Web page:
MovieChat Forums > Heaven Can Wait (1978) Discussion > In the end it doesn't matter

In the end it doesn't matter


In the end it doesen't matter at all, if he gets a new body or not. Where's the point about staying alive, when you don't remember that you are yourself? Then you can be dead as well, no difference.

Who walks away in the end: Joe Pendleton in the body of the other guy or just the other guy? And who is really dead? And who is really awaited in heaven in the year 2025?

It's just that the end doesn't fit the beginning of the film. Beside this, I enjoyed it.

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You're right. That's the one major flaw in the script for me. Mason's character keeps talking about Joe's destiny, yet in the end Joe evaporates and the quarterback lives on, which means Joe did go to heaven 50 years early after all.....
Another weird thing is the eye thing. Julie Christie's character DOES recognize something familiar, the "Joe Glow" in the quarterback's eyes, yet Corkle looks into those same eyes and realizes that it isn't Joe anymore......

Other than that, I still love the movie. I guess you just shouldn't analyze too much while watching it.

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[deleted]

bizarre. i agree.



A day without sunshine is like, you know, night.

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That's exactly what I thought when I saw it. It's confusing, and although it's probably not the intention of the writers, I feel like the character of Joe Pendleton did in fact die.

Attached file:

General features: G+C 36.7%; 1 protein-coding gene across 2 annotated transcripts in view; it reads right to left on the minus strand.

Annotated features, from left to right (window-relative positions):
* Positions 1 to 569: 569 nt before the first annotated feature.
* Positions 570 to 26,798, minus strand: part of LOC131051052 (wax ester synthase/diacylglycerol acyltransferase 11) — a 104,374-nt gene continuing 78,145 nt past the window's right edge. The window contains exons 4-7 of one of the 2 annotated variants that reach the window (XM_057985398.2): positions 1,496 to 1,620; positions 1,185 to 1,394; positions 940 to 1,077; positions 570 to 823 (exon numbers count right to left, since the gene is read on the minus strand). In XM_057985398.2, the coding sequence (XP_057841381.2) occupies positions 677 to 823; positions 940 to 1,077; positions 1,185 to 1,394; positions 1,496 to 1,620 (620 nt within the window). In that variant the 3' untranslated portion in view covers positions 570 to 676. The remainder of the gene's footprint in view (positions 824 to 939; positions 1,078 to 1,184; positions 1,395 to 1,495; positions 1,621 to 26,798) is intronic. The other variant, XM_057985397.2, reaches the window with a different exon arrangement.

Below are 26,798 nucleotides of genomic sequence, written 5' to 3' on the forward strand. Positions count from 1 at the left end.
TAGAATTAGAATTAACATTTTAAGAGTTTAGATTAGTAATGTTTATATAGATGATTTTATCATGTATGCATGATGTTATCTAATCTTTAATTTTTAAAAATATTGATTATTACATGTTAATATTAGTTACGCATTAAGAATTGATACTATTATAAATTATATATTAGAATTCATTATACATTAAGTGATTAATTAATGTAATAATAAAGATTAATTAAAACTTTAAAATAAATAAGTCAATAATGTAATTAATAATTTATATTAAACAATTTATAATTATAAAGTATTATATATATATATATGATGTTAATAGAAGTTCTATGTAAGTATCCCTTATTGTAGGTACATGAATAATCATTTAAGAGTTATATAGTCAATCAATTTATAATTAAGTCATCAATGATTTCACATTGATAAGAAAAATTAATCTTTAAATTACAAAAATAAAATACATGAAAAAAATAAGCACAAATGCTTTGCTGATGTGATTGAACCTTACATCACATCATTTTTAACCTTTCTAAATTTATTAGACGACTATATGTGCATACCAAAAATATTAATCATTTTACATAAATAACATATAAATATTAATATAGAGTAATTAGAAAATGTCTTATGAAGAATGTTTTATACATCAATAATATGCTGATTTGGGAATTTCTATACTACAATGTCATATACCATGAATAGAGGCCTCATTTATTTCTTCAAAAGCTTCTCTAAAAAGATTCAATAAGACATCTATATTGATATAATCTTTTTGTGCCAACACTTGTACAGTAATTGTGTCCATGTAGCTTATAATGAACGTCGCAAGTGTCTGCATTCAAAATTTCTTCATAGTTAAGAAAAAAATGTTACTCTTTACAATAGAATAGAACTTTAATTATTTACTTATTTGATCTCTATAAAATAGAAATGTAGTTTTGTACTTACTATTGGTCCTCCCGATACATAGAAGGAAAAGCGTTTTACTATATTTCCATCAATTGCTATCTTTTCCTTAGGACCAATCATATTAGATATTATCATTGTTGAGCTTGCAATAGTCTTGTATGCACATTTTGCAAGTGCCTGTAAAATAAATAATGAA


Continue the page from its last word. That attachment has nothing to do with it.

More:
Paul: It's a school of whales.
Ringo: They look a bit old for school.
Paul: University then.

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That's exactly what I thought when I saw it. It's confusing, and although it's probably not the intention of the writers, I feel like the character of Joe Pendleton did in fact die.

That bothered me when it came out and it bothers me now after watching it again. At the end, he doesn't have his body, or his memories. He's dead.

And even if you try to make it work inside the premise of the story, and he's not dead, where is he? Is he in heaven? No, he's not due there for another 50 years, right?

And what about Tom Jarrett? We're supposed to think Betty will fall in love with him. But he's not Joe. He doesn't have Joe's personality. And for that matter, he doesn't have Farnsworth's body (the one that Betty knows). So why would she fall in love with him?

I have to admit, if he did remember his life at the end, the ending would have a completely different effect. More realistic, if you know what I mean, but maybe less poetic, or mystical, or whatever you call it.

Oh well. Enough griping. Still an excellent film.


"I choose to think there is no free will..."

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"Where's the point about staying alive, when you don't remember that you are yourself?"

It seems that is rather the point. When you die, presumeably all memories are erased. And if you return again ( I know that's a big "if")you do so with a clean slate..as in being born. In essence that's what happened to Joe Pendleton. His old persona has died and a new one took it's place.

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[deleted]

I felt the exact same way. He's as good as dead at the end. I still enjoyed the movie but the ending kinda hurt it for me.